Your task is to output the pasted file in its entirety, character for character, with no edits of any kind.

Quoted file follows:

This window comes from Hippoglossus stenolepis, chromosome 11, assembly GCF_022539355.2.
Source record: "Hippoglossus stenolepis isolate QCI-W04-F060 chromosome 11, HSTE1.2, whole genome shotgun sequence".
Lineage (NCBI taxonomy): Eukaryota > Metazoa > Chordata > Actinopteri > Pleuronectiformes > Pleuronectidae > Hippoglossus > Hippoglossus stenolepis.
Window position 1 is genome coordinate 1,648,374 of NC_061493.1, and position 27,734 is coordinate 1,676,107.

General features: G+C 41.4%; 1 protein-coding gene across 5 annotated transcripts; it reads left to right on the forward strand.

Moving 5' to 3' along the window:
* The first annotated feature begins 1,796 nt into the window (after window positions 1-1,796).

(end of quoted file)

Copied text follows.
This window comes from Hippoglossus stenolepis, chromosome 11, assembly GCF_022539355.2.
Source record: "Hippoglossus stenolepis isolate QCI-W04-F060 chromosome 11, HSTE1.2, whole genome shotgun sequence".
Lineage (NCBI taxonomy): Eukaryota > Metazoa > Chordata > Actinopteri > Pleuronectiformes > Pleuronectidae > Hippoglossus > Hippoglossus stenolepis.
Window position 1 is genome coordinate 1,648,374 of NC_061493.1, and position 27,734 is coordinate 1,676,107.

General features: G+C 41.4%; 1 protein-coding gene across 5 annotated transcripts; it reads left to right on the forward strand.

Moving 5' to 3' along the window:
* The first annotated feature begins 1,796 nt into the window (after window positions 1-1,796).